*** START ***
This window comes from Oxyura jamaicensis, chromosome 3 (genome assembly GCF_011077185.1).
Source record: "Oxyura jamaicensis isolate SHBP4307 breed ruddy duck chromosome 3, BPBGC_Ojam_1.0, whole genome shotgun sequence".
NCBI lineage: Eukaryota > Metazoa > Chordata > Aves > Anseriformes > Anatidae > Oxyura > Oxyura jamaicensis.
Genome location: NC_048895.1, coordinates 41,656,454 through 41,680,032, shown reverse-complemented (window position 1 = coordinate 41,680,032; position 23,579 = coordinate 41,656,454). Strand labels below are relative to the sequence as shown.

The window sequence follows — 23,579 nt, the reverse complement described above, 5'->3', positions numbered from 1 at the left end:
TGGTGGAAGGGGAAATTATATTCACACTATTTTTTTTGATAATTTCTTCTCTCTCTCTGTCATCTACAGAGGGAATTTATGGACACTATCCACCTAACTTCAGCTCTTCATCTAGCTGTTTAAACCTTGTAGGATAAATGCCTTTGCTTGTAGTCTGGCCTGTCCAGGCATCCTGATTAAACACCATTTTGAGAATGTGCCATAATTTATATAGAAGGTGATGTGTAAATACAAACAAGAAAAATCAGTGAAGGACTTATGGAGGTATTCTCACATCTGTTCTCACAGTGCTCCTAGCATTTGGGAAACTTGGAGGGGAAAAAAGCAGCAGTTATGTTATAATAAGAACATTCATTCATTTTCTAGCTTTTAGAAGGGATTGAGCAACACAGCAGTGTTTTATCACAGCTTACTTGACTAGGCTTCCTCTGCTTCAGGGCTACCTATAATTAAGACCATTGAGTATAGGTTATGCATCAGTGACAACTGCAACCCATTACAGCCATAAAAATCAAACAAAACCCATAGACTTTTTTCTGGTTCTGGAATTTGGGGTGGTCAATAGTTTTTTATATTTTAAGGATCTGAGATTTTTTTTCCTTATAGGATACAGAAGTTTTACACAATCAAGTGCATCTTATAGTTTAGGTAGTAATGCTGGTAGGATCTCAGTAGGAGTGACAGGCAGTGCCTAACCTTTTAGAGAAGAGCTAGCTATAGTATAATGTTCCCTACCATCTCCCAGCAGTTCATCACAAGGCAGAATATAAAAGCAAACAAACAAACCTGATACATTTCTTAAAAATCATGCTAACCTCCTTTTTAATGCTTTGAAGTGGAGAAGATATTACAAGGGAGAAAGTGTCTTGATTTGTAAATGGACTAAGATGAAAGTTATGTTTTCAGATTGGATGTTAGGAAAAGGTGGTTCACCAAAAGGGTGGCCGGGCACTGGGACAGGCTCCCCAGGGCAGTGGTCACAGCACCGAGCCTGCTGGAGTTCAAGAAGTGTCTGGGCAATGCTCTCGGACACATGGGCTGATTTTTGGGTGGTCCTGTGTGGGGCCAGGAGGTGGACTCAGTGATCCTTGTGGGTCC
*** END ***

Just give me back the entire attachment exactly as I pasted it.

This window comes from Oxyura jamaicensis, chromosome 3 (genome assembly GCF_011077185.1).
Source record: "Oxyura jamaicensis isolate SHBP4307 breed ruddy duck chromosome 3, BPBGC_Ojam_1.0, whole genome shotgun sequence".
NCBI lineage: Eukaryota > Metazoa > Chordata > Aves > Anseriformes > Anatidae > Oxyura > Oxyura jamaicensis.
Genome location: NC_048895.1, coordinates 41,656,454 through 41,680,032, shown reverse-complemented (window position 1 = coordinate 41,680,032; position 23,579 = coordinate 41,656,454). Strand labels below are relative to the sequence as shown.

The window sequence follows — 23,579 nt, the reverse complement described above, 5'->3', positions numbered from 1 at the left end:
TGGTGGAAGGGGAAATTATATTCACACTATTTTTTTTGATAATTTCTTCTCTCTCTCTGTCATCTACAGAGGGAATTTATGGACACTATCCACCTAACTTCAGCTCTTCATCTAGCTGTTTAAACCTTGTAGGATAAATGCCTTTGCTTGTAGTCTGGCCTGTCCAGGCATCCTGATTAAACACCATTTTGAGAATGTGCCATAATTTATATAGAAGGTGATGTGTAAATACAAACAAGAAAAATCAGTGAAGGACTTATGGAGGTATTCTCACATCTGTTCTCACAGTGCTCCTAGCATTTGGGAAACTTGGAGGGGAAAAAAGCAGCAGTTATGTTATAATAAGAACATTCATTCATTTTCTAGCTTTTAGAAGGGATTGAGCAACACAGCAGTGTTTTATCACAGCTTACTTGACTAGGCTTCCTCTGCTTCAGGGCTACCTATAATTAAGACCATTGAGTATAGGTTATGCATCAGTGACAACTGCAACCCATTACAGCCATAAAAATCAAACAAAACCCATAGACTTTTTTCTGGTTCTGGAATTTGGGGTGGTCAATAGTTTTTTATATTTTAAGGATCTGAGATTTTTTTTCCTTATAGGATACAGAAGTTTTACACAATCAAGTGCATCTTATAGTTTAGGTAGTAATGCTGGTAGGATCTCAGTAGGAGTGACAGGCAGTGCCTAACCTTTTAGAGAAGAGCTAGCTATAGTATAATGTTCCCTACCATCTCCCAGCAGTTCATCACAAGGCAGAATATAAAAGCAAACAAACAAACCTGATACATTTCTTAAAAATCATGCTAACCTCCTTTTTAATGCTTTGAAGTGGAGAAGATATTACAAGGGAGAAAGTGTCTTGATTTGTAAATGGACTAAGATGAAAGTTATGTTTTCAGATTGGATGTTAGGAAAAGGTGGTTCACCAAAAGGGTGGCCGGGCACTGGGACAGGCTCCCCAGGGCAGTGGTCACAGCACCGAGCCTGCTGGAGTTCAAGAAGTGTCTGGGCAATGCTCTCGGACACATGGGCTGATTTTTGGGTGGTCCTGTGTGGGGCCAGGAGGTGGACTCAGTGATCCTTGTGGGTCC